adidas Adizero SL 2 (3 of 25)

adidas Adizero SL2 Ride: Versatility In Action

Alex: The ride of the Adizero SL2 is one that allows you to take this shoe with confidence for pretty much any run. Firstly, the heel is soft enough to allow for slower paces and without having that feeling of hard foam. It will be a good companion for cruising along at intermediate paces around that endurance base. 


Secondly, for faster stuff on the track or on the road, this shoe definitely has some zestiness. It gives some responsiveness without having that effect of carbon plates that can sometimes make the shoes feel a bit too stiff and remove some of that footwork that strengthens your foot muscles. I definitely would see this shoe as a solid recommendation against many other entry level performance shoes at other brands.

A Single Shoe Rotation

Andy: I have really enjoyed the ride of the SL2. As a conversational pace jogger, it is very comfortable. The depth of cushion it provides is great and allows effortless bouncing along the road. When times get more serious and paces are pushed, the combination of Lightstrike and Lightstrike Pro work really well to get moving. After the interval session I ran with Alex, I was very happy to find that my legs were not battered and exhausted despite it being my first session in a couple of weeks. 


As I write, I am just back from my longest run in the SL2. The 15 km flew by very pleasantly and if it weren’t for the hideous, gusting winds, I’d have been happy to stay out for much longer. I genuinely can’t think of a shoe at this price point which has such a premium feel.

adidas 2
adidas 2

Outsole: One Weakness

Alex: The outsole of the Adizero SL2 is maybe the only area where I could see some improvements, but I can also understand the justification of it’s 130 euros price points there. The Adizero SL2 doesn’t come with that Continental rubber that other Adizero shoes have had in the past like the Boston the Adios Pro. Even the regular Adios are fitted with that very grippy compound offering a lot of traction. 


Here, the Adizero SL2 is shod with adidas’ own compound. On the wet track at least, the Adizero SL 2 lacked a bit of traction. For Andy, I know it was when he was cornering. For me, it was really at that final stage of my toe off phase. I could feel the shoe slipping a bit. I could see this shoe becoming a real killer if it had Continental rubber. But, even without it given the thickness of the rubber compound on the outsole, the shoe will offer a ton of durability and a decent amount of grip on dry surfaces. On wet surfaces just keep in mind that it is not perfect.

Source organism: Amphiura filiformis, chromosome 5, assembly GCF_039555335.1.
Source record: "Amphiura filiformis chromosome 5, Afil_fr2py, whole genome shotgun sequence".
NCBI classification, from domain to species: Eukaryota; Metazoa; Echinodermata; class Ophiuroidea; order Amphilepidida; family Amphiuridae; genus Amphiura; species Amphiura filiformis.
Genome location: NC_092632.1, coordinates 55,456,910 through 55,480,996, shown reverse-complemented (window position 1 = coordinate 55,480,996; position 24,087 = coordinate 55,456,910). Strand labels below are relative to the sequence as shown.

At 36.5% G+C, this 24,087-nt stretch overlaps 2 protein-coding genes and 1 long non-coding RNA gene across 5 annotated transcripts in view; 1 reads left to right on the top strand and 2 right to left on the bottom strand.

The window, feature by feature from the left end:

Andy: Again, I think Alex has summed things up well here. When pushing power around corners, the SL2 did feel a little skittish laterally. However, for the majority of my running in the SL2, it has given me the grip I need to feel secure. Across damp grassy areas, through puddles and even a couple of gravel sections it has been fine. When pushing the pace, it could be improved but, for the price, I have no real complaints here.

adidas 2
adidas 2

adidas Adizero SL2 Conclusion: Excellent For The Price Point

Alex: The Adizero SL2 is a shoe I didn’t expect much of. It’s an entry level shoe in that high level silo from adidas. I was seeing this shoe as a competitor against the Pegasus from Nike. Now that I have tried it, I realise how much value it brings to the table. Especially when keeping in mind that €130 price point. The Adizero SL2 will be the perfect shoe for beginner runners, intermediate runners and even advanced runners who want to have that dual shoe in their rotation. A shoe offering some comfort and some versatility without feeling like an old school EVA based shoe. 


Should you pick this over other Adizero shoes? Well, it really depends how much you value the addition of Continental rubber and Energy Rods in the other shoes. The Adios is that 5 – 10k interval shoe that will provide you with much more ground field and much more snappiness. The Takumi Sen is that 5 – 10k racer and it will again provide you with much more energy return, and much more snappiness in the forefoot. Meanwhile the Boston is an all rounder trainer that has a much more breathable upper and that Continental outsole but it also costs a bit more money…

Clear Of The Competition

Andy: For me, the SL2 was a real surprise. A cheap, entry level adidas trainer is not something that usually gets the heart racing. However, they have created a really good shoe. The combination of foams works very well to give a versatile ride which can take you through all your training needs. Whilst there are some areas for improvement in the upper and outsole. For a £109.99 shoe, I can’t really think of a competitor which offers this premium of a feel and versatility. Whilst it may not be as nimble or offer as much mechanical assistance as some of its higher priced siblings, it is a real gem of a shoe. adidas now have a couple of very good dailies to pick from, although, I would probably pick this!



45 years old

173cm (5’8″) – 66kg (145lbs)

Forefoot striker – (Very) high cadence runner


Alex Filitti Meta Circle


29 years old

183cm (6′) – 68kg (148lbs)

Mid/Forefoot striker – Stride runner

Moderate pronator


Get in touch

Want to find out more about how Meta Endurance can help you?  Get in touch with our team today, and we’ll get back to you as soon as possible.